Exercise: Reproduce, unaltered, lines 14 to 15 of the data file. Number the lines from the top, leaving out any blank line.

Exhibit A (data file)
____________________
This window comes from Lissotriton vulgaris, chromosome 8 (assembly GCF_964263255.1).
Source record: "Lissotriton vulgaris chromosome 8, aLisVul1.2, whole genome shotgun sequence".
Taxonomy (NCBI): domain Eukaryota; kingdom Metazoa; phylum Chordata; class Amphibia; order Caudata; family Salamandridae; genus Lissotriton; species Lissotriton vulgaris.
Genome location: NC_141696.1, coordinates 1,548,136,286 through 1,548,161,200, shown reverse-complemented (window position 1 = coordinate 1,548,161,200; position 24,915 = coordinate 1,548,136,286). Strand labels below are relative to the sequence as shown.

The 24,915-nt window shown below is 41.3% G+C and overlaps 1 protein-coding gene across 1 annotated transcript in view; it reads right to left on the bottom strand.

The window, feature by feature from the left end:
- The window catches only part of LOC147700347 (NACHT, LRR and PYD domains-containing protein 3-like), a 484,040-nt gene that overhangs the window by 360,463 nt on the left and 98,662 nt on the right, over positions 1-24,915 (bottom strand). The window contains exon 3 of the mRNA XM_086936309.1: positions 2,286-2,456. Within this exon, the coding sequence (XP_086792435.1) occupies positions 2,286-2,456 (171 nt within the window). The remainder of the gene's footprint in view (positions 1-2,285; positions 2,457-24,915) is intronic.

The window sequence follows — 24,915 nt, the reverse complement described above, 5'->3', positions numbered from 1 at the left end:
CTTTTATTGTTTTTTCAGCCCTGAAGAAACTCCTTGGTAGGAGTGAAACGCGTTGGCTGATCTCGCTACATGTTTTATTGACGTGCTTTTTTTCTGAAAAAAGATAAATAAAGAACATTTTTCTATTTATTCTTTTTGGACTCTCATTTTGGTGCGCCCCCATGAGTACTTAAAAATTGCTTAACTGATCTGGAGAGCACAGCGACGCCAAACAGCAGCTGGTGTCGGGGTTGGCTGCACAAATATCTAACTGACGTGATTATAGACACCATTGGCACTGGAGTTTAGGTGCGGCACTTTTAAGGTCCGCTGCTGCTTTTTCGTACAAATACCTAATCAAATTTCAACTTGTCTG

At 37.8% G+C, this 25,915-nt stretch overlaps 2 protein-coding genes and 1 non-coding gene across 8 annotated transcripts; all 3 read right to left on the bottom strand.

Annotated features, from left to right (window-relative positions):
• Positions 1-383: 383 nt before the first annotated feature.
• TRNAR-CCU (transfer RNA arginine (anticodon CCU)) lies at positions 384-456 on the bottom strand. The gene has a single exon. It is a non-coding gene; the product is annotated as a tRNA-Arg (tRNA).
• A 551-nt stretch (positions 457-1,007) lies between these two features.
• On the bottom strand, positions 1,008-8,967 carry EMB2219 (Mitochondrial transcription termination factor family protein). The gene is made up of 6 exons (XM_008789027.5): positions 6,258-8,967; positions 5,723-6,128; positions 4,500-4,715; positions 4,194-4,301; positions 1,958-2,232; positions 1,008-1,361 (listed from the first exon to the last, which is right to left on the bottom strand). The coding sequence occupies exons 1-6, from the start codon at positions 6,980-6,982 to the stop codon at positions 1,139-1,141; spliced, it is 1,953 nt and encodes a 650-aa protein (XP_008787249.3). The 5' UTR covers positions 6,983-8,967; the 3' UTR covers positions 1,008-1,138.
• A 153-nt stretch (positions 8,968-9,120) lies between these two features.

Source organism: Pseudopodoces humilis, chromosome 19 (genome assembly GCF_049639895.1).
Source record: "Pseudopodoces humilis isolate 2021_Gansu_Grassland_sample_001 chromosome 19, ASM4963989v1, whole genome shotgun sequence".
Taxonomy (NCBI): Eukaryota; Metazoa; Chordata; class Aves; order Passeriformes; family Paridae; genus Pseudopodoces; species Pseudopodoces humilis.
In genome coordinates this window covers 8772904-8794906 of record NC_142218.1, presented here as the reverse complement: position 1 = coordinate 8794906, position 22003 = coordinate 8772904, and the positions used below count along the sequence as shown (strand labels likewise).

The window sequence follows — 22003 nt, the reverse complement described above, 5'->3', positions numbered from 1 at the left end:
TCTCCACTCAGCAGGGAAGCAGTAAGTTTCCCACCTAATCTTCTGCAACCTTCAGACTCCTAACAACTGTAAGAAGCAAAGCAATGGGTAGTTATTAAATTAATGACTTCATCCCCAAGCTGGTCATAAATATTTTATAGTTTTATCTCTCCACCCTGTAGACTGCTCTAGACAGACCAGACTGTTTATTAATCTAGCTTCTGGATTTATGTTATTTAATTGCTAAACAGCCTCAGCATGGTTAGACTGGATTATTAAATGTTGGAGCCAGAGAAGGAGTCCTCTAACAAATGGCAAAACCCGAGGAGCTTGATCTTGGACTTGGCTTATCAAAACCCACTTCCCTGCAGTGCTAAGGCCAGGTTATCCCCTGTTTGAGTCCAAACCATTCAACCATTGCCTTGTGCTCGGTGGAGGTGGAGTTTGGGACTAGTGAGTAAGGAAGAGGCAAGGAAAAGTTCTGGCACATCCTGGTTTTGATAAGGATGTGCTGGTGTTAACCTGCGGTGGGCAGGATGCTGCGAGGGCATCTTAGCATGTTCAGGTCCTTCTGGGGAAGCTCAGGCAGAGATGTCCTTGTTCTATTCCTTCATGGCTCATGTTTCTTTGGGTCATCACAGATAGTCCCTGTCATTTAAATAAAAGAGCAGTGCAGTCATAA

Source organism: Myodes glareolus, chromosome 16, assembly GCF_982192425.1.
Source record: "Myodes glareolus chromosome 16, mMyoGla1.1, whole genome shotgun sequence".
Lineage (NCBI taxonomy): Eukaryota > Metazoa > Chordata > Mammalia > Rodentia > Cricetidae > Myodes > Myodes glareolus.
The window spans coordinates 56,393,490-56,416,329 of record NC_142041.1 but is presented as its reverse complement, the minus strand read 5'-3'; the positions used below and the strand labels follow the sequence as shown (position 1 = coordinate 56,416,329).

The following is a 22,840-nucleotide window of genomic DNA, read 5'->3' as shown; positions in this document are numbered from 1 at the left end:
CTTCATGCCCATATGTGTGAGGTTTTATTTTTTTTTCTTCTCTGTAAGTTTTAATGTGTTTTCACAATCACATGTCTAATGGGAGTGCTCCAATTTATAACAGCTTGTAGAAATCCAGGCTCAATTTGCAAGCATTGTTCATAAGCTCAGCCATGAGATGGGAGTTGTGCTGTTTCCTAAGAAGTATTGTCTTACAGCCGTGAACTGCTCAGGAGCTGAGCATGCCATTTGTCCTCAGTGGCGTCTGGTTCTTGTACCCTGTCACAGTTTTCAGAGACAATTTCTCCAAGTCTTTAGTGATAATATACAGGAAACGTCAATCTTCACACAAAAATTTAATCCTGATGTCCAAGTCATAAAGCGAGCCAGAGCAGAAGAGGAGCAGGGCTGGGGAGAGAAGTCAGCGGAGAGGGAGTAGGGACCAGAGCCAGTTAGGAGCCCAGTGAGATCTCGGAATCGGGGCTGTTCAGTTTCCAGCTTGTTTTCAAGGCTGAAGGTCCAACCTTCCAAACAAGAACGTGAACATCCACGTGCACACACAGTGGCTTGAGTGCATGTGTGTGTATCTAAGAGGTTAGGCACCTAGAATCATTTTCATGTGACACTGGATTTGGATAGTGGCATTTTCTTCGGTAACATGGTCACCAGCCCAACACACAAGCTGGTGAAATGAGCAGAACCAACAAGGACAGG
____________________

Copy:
• A 551-nt stretch (positions 457-1,007) lies between these two features.
• On the bottom strand, positions 1,008-8,967 carry EMB2219 (Mitochondrial transcription termination factor family protein). The gene is made up of 6 exons (XM_008789027.5): positions 6,258-8,967; positions 5,723-6,128; positions 4,500-4,715; positions 4,194-4,301; positions 1,958-2,232; positions 1,008-1,361 (listed from the first exon to the last, which is right to left on the bottom strand). The coding sequence occupies exons 1-6, from the start codon at positions 6,980-6,982 to the stop codon at positions 1,139-1,141; spliced, it is 1,953 nt and encodes a 650-aa protein (XP_008787249.3). The 5' UTR covers positions 6,983-8,967; the 3' UTR covers positions 1,008-1,138.